CIOs have doubled down on modernizing enterprise data systems to ease AI adoption, as the computing demands of the technology pose a challenge to adoption ambitions.
Most technology executives expect their organizations to increase investments in data infrastructure and AI adoption over the next year, according to an MIT Technology Review report commissioned by Databricks. All 600 CIOs and IT leaders surveyed in the report said data and AI budgets will grow over the next year, and nearly half anticipate a boost of more than 25%.
The initial barrier to entry for generative AI adoption is low, but the barrier to productionize the technology remains high, Naveen Zutshi, CIO at Databricks, said. “Right now, when digging deeper, you find more experiments and less production use cases,” Zutshi said.
As eager organizations greenlight pilot programs and task innovation teams with developing generative AI business applications, CIOs are refining the fuel that drives the emerging technology — data.
Despite efforts to streamline architecture, unlock silos and integrate disparate sources, data ecosystems often succumb to entropy over time.
“It's not that organizations want to be complex,” Zutshi said. “They become complex because there were legacy systems and there were decisions made over time that resulted in that complexity. Unwinding is not easy.”
Hybridizing AI strategy
From a data standpoint, experimenting with off-the-shelf models available via cloud marketplaces and SaaS solutions is a relatively easy lift. But most organizations favor a hybrid AI strategy, leveraging available tools for immediate use cases while tuning and training models on internal data, the report found.
More than half of respondents — 58% — said they are open to both building and buying the technology. While only slightly more than 1 in 10 are solely focused on engineering their own tools, just 3 in 10 were content with commercial models.
Databricks has teams building foundational models for customers. The company is also leveraging available technologies for enterprise use cases, primarily for internal chatbots to assist in customer support, contract reviews and job descriptions, according to Zutshi.
“Building a foundation model costs hundreds of thousands or millions of dollars and only a small number of companies will do it,” said Zutshi.
Most organizations will take the middle path, using internal data to tune off-the-shelf models for specific tasks. The primary lever for feeding an LLM external data, a process known as retrieval-augmented generation, creates risk and opportunity.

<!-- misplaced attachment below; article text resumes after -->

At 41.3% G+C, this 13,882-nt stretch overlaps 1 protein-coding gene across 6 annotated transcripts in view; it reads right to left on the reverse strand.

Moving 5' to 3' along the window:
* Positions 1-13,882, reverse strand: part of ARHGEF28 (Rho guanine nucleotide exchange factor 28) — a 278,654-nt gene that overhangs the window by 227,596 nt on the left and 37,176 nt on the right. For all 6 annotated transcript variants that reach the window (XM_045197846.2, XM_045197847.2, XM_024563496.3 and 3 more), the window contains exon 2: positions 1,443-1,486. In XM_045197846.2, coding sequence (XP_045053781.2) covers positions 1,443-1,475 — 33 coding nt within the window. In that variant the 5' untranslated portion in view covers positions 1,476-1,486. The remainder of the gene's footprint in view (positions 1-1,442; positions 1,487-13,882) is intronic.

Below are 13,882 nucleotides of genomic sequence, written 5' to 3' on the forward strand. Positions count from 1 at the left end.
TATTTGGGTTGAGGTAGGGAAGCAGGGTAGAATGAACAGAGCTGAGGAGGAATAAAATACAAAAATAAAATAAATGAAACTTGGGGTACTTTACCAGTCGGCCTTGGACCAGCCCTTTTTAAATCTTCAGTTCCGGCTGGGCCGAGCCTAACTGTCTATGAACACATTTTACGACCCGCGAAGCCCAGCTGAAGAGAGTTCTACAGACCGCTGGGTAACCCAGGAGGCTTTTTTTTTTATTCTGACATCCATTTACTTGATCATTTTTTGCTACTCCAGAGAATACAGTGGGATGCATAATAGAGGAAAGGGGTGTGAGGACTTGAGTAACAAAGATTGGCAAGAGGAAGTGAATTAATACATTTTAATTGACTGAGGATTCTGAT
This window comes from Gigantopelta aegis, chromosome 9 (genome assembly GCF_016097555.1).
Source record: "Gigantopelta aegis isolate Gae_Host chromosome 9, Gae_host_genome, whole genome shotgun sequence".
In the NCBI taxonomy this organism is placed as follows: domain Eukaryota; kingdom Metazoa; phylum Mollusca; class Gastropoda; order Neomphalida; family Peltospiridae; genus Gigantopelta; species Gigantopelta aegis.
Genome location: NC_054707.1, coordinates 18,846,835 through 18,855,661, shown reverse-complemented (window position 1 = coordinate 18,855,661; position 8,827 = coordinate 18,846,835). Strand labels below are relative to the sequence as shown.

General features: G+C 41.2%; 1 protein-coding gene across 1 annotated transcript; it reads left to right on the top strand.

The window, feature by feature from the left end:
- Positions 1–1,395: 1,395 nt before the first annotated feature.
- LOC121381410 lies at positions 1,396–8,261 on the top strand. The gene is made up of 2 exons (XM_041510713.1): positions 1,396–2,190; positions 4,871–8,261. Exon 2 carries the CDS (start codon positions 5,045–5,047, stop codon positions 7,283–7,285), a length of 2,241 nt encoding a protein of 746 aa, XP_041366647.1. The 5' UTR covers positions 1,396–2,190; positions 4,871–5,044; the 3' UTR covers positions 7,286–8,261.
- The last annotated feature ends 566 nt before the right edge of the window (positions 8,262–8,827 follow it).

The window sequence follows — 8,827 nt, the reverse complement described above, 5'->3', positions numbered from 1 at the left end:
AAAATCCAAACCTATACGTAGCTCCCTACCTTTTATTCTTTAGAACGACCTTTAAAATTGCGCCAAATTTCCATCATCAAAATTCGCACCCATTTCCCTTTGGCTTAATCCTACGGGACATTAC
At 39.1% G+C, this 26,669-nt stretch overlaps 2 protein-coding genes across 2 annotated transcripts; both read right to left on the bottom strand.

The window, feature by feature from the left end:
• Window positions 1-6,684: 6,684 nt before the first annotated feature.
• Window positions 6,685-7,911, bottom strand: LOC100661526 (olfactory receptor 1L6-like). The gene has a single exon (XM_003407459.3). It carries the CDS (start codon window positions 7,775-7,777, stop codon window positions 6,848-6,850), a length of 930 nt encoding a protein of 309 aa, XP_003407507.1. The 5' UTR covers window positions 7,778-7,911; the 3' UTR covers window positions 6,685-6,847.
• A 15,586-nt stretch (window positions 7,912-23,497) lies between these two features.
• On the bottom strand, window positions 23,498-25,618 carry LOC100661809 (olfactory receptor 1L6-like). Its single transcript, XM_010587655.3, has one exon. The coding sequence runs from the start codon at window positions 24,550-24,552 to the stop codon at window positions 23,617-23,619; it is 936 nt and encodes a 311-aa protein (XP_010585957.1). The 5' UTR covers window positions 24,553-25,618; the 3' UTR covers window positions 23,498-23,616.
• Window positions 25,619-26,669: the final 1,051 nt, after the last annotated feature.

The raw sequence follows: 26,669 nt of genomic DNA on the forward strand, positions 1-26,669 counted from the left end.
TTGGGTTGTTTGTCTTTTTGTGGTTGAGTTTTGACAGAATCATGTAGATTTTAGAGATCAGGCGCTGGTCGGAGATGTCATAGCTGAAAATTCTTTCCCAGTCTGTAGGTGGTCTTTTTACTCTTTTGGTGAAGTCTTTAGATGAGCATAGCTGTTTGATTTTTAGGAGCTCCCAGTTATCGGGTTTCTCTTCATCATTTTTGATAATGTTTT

“Companies have a lot of unstructured data stored somewhere that they do very little with,” Zutshi said, pointing to information stored across platforms such as Confluence and Google Drive or in PDF form.
Generative AI can ingest data from these sources, surfacing previously buried insights. But most organizations are new to the idea of using unstructured data without first putting it in a structured database, so there will be a learning curve, Zutshi said.
Laying the foundation for generative AI requires upfront investment.
“Just moving landlocked data can be a pretty gargantuan exercise,” Zutshi said. “These problems don’t go away because you have generative AI.”
Even organizations that have been relatively proactive in data operations can require remediation, as technologies and strategies have evolved rapidly.
“Data infrastructure that worked five years ago doesn’t work now,” Murali Brahmadesam, CTO and head of engineering at financial services company Razorpay, said in the report.
Zutshi said he had a data warehouse coupled with on-prem databases and a cloud-based data lake five years ago, when he served as CIO at Palo Alto Networks. Data duplication and separate access rules for data science and analytics teams contributed to operational complexity.
“Until a few years ago, we weren’t talking about lakehouses,” said Zutshi. “We were using data warehouses and they tended to put data in separate silos. We built systems based on that paradigm and now that paradigm has changed.”
Incremental migration and integrations that show value to the business can remove resistance.
“If I told my CEO that I was going to spend the next 18 months fixing my data foundation, but there won’t be any immediate returns, I would be laughed out of the room,” said Zutshi.
Enthusiasm for generative AI may buy CIOs some time. According to a KPMG survey of 1,300 CEOs, most expect ROI to arrive in three to five years, not tomorrow or the next day.